Dog Day Disco
Surely, anybody has stood in front of a poster in their own city, at one time or another, looking and admiring, just as it were a work of art presented in a gallery or a museum. This is a moment we realize the true potential of urban art. Consequently, after being well pleased with his own artistic product, a designer most valued satisfaction is for his work to be seen by as many people as possible. This sort of success is exactly what designer Stefan Glerum is experiencing at the moment. His collection of posters Dog Day Disco is going to be on show at Kemistry Gallery until August 16th 2014.
A Poster in the City
His posters have appeared all over Amsterdam. In his own words, it gives great pleasure to an artist to gain an opportunity to reach a wide audience. With Dog Day Disco posters, his work was available for not only a large number of people but for a large community which had an acquired taste for his art. He tries to incorporate playful nature in his posters and says that when a designer tries to make fun of an event or object that is being sold through his work, the end result is always more agreeable to the spectator’s eye. This is why his inspiration is drawn from boyish objects of adoration such as Medieval knights or warplanes and fast cars.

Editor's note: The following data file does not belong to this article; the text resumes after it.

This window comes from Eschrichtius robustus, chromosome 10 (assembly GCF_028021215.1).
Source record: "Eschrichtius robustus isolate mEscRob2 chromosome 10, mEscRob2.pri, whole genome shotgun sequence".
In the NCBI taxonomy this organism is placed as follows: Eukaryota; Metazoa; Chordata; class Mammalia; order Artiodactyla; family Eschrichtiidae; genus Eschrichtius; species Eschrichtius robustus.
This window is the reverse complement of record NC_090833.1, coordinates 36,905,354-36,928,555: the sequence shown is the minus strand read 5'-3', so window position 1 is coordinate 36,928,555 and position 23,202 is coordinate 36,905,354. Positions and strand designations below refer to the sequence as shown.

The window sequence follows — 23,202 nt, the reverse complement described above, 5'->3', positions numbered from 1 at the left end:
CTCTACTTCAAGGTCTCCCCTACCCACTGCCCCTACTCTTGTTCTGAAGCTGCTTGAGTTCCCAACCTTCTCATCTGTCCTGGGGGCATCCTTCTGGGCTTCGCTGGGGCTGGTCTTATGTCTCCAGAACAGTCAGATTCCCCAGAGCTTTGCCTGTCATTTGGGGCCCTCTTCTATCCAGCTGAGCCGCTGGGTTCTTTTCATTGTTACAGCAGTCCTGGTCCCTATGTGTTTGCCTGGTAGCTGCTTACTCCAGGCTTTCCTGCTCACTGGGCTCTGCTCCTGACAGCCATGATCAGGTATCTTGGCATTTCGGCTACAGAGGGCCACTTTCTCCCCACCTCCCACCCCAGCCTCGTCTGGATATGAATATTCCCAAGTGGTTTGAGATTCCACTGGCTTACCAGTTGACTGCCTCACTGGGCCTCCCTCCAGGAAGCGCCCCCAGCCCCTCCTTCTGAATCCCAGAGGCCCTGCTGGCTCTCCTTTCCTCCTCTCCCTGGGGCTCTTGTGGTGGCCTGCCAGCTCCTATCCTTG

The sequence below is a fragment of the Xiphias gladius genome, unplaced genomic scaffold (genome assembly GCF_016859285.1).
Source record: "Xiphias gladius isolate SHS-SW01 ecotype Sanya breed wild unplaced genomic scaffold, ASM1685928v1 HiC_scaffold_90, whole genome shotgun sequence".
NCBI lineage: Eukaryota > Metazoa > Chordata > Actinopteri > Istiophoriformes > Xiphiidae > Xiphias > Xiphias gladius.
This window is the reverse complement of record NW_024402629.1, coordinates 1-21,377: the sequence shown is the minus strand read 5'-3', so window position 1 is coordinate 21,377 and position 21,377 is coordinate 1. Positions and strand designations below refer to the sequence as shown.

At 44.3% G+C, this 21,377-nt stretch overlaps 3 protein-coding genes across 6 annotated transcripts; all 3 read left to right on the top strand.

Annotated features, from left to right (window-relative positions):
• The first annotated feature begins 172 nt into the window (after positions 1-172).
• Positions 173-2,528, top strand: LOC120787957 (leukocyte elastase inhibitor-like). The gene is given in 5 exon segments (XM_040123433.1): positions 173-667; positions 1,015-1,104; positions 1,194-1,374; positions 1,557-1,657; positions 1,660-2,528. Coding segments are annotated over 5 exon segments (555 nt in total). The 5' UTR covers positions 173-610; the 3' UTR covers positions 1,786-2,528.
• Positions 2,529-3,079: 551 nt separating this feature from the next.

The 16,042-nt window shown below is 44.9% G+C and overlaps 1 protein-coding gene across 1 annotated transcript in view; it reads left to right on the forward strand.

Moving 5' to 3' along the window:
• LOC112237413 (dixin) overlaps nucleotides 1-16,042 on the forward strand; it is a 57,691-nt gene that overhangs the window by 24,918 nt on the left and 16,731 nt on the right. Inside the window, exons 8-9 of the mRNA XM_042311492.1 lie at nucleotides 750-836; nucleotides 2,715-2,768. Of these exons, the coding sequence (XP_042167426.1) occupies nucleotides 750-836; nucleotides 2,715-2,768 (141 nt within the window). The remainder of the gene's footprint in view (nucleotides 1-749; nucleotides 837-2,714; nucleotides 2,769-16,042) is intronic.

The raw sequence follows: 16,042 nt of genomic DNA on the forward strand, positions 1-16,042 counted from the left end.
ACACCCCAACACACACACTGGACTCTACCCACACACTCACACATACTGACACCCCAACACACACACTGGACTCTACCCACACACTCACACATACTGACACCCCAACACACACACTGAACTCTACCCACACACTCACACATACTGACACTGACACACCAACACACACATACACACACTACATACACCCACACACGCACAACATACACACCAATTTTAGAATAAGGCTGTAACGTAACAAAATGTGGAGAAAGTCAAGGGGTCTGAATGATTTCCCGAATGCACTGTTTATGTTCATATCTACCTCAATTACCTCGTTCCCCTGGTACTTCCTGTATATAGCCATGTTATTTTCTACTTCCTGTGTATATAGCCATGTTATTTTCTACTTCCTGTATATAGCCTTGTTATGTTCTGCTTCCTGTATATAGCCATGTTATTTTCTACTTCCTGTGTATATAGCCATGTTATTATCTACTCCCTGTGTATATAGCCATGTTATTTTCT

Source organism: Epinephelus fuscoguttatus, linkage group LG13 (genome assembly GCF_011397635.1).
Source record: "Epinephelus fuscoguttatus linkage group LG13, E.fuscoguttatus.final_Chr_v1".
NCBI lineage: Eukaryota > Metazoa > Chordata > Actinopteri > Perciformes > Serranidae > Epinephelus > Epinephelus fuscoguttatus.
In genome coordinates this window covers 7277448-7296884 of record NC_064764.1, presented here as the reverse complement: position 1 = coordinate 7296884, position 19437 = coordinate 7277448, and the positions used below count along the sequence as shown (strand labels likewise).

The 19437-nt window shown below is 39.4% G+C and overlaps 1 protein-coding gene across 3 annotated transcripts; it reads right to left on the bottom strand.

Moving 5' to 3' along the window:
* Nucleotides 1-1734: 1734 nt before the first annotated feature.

This artist is an Amsterdam based designer educated in Breda. He gained respect through his work on various illustrations, which earned him a place to work side by side with one of the most celebrated comic artists in the Nederlands – Joost Swarte. For a year he was an assistant to this famous artist at his atelier. Should someone ask him which artists he admires, he would probably say, apart from Swarte, Chris Ware, Fortunato Depero and “my brother”. His work on posters and other numerous art expressions through which he created his own style generated opportunities for commercial projects such as ones for Duvel and Obey.
A Fusion of Illustration Heritage
Stefan Glerum was deeply influenced by the Russian Constructivism movement. Dedication to precise geometric shapes, experimental illustration and often emotionless expression seemed to be just what the designer needed as a particular “toolbox” of styles for his work on posters. On the other hand, influence from German school Bauhaus taught him to think and create in “total” and interdisciplinary ways. Thirdly, his love for Italian Futurism infused his work with such attributes as dynamism and, it could be argued, an almost cubist method. Finally, this amalgamation of styles exploded on the big stage of contemporary popular culture.